Have you ever asked your partner how he would invest a million francs?

Love can be so beautiful. The first date, shared vacations, the dream wedding, maybe even having children together – and what about your first joint account? That’s something we’d rather not think about: joint finances. How can you raise the subject of keeping an account on your honeymoon? Who should get how much in case of divorce? Maybe we should have drawn up a prenuptial agreement after all? Such matters are rarely considered, or are often postponed.

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No matter how in love you are, don’t forget your finances

Even if it is not a priority for the moment, anyone living in a partnership should discuss basic money matters with each other to set the course for a stable financial future. In partnerships, women – unintentionally, but frequently – draw the shorter straw financially: women work part-time more often than men – and this has implications for the couple’s joint finances and for pension planning for women. Especially if the couple has children. To this day, women are sometimes reluctant to take responsibility for long-term financial decisions, and instead leave them to their partner. This is not least because they believe he has greater expertise in the area. At least these are the findings of the UBS Investor Watch study.

Joint financial decisions: a good basis for an equal partnership

According to our study, couples still make only one in 10 long-term financial decisions together. Yet 88% of all women surveyed say that they actually worry less about their financial future if they plan their finances extensively with their partner. And that pays off for both parties: 9 out of 10 women say that couples make fewer mistakes if they tackle their wealth planning with their partner. 9 out of 10 women who are divorced or widowed also admit that they were surprised financially when their marriage ended. Women also tend to invest differently from men – so why leave all the investment decisions to their partners? It pays off to take responsibility for wealth planning in a partnership and to get actively involved – no matter what stage of the relationship you’re in. We’ve put together a list of critical questions here to help you get started.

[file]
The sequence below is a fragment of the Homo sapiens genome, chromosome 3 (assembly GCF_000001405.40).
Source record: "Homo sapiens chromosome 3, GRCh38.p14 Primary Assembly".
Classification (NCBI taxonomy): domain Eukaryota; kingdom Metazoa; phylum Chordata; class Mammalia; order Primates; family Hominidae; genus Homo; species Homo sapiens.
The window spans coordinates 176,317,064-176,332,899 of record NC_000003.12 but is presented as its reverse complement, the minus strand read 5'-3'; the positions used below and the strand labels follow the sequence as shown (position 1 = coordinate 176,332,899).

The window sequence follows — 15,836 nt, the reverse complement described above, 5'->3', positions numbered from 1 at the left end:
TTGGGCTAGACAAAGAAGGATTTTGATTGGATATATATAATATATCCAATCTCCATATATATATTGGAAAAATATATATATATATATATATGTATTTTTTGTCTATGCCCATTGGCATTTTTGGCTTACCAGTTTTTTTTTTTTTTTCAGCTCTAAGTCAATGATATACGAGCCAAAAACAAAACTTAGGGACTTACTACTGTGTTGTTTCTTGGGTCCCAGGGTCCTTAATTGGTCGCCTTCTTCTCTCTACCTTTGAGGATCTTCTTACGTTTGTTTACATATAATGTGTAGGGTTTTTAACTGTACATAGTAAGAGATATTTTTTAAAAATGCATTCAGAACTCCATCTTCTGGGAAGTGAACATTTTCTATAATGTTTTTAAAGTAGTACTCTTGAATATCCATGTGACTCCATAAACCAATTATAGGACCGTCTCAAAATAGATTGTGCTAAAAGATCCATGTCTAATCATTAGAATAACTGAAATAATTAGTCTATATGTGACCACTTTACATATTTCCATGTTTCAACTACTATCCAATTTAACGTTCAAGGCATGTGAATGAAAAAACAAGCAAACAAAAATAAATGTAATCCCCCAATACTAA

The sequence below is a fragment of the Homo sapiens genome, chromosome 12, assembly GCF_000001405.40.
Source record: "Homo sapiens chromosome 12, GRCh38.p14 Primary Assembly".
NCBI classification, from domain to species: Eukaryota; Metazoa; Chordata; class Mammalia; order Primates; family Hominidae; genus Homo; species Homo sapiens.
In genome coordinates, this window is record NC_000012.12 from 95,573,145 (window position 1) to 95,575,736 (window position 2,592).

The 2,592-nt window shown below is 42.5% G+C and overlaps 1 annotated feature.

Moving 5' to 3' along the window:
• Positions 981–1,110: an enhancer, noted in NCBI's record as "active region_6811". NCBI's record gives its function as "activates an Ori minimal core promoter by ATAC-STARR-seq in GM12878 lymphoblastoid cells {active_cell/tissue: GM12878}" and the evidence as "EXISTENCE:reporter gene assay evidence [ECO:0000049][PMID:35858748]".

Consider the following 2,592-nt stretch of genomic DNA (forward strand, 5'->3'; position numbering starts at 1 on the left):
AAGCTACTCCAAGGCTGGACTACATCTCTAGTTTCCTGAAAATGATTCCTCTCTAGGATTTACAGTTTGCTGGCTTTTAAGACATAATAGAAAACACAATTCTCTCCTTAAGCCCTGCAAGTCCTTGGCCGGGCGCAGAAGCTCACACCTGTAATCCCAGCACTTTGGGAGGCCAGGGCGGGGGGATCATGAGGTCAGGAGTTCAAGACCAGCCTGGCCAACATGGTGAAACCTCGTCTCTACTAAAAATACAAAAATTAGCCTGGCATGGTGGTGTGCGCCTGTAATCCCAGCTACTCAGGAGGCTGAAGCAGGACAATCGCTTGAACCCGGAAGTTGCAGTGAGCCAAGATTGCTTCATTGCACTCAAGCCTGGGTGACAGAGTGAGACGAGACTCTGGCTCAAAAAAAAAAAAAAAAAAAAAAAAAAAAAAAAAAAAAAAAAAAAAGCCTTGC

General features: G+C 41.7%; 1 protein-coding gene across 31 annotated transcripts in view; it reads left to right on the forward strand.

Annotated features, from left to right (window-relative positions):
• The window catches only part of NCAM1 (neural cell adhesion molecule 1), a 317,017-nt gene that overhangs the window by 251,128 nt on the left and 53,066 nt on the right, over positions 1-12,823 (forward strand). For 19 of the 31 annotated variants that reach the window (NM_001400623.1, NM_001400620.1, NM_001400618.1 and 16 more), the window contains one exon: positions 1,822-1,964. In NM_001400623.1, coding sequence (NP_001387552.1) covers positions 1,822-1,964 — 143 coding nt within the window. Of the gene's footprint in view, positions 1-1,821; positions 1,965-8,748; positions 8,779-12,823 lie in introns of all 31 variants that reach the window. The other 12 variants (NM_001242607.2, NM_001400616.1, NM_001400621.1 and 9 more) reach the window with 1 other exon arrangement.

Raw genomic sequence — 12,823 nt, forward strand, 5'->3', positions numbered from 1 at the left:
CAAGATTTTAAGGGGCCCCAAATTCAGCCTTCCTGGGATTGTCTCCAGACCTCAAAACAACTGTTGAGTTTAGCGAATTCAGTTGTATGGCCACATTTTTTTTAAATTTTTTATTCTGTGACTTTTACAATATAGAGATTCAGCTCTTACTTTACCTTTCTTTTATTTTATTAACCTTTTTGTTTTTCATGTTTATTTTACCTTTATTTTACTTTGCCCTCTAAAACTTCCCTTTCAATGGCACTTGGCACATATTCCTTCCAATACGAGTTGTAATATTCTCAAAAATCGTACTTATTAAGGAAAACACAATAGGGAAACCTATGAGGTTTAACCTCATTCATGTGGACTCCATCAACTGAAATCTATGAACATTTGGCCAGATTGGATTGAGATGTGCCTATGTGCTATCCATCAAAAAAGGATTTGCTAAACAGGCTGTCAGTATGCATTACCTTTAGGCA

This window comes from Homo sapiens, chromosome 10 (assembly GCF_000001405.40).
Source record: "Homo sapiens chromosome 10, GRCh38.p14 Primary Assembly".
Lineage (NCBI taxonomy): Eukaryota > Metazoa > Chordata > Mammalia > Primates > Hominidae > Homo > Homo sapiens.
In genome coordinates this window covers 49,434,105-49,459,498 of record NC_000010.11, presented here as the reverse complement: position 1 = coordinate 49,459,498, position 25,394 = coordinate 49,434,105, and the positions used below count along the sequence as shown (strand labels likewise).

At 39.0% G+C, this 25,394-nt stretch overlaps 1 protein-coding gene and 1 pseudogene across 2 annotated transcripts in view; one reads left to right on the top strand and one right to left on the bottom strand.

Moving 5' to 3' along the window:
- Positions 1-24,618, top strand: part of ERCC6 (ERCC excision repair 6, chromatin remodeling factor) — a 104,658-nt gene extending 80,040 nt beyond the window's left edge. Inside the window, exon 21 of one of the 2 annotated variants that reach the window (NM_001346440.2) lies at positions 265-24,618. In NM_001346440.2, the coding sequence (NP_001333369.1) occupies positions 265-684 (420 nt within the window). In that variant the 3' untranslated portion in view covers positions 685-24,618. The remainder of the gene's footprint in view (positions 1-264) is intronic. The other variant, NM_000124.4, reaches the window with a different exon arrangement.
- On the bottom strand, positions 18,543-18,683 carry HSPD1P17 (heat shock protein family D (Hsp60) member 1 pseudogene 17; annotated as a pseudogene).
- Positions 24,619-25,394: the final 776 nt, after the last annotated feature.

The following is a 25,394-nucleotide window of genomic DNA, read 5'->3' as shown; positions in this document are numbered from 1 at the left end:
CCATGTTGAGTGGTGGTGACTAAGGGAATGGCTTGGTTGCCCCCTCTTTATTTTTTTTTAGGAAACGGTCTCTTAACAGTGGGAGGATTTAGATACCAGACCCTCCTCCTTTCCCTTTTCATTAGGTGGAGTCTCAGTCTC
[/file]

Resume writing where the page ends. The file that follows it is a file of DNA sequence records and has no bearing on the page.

Couples should discuss these 7 financial topics together

1. Bank accounts
How many accounts do we want to have for managing our finances: do we want separate accounts and a joint account? What amount should each spouse or partner pay towards the joint household expenses each month?

2. Assets

Who owns how much? Who earns how much? Are there any debts? Which matrimonial property regime (community of acquisitions, community property or separation of property with a marriage contract) makes the most sense for both of us?

3. Household

What is our household budget like and how do we manage it? How do we divide up the regular costs for the shared apartment, the shared house and other living expenses? What rules do we want to introduce for major purchases? Do we buy items together or do we take it in turns to pay? What counts as a major purchase?

4. Investment

How do we invest our money? Do we invest together or does each person have their own investment strategy?

5. Home ownership

Would we like to buy our own home in the near or distant future? What about a vacation apartment? Will one party inherit property from their parents? What would happen to it?

6. Insurance and pension planning

How are we insured? How are we covered in the event of disability or death of the partner? What pension benefits will we receive in old age? If one party can contribute less to the household for a while when children arrive, who will fill the gaps? Is there a power of attorney in place?

7. Taxes

How does getting married affect our tax situation? How much tax do we have to pay? What does home financing mean in terms of taxes? What are the tax implications of our pension?

An unexpected windfall – what would we do with it?

“What would you do if we suddenly had a million francs to invest?” Before you get down to serious financial issues, it’s also worth discussing a question like this together, purely hypothetically. Because this is where crucial attitudes come to light: how does my partner handle money? What wishes and dreams does he have? Are we compatible? What’s more, it allows couples who don’t otherwise talk about money to approach the topic in a less serious way.

Women’s Wealth Academy

Women who participate actively in financial decisions increase their chances of financial security and worry less about their future.

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Because a personal conversation is worth a lot

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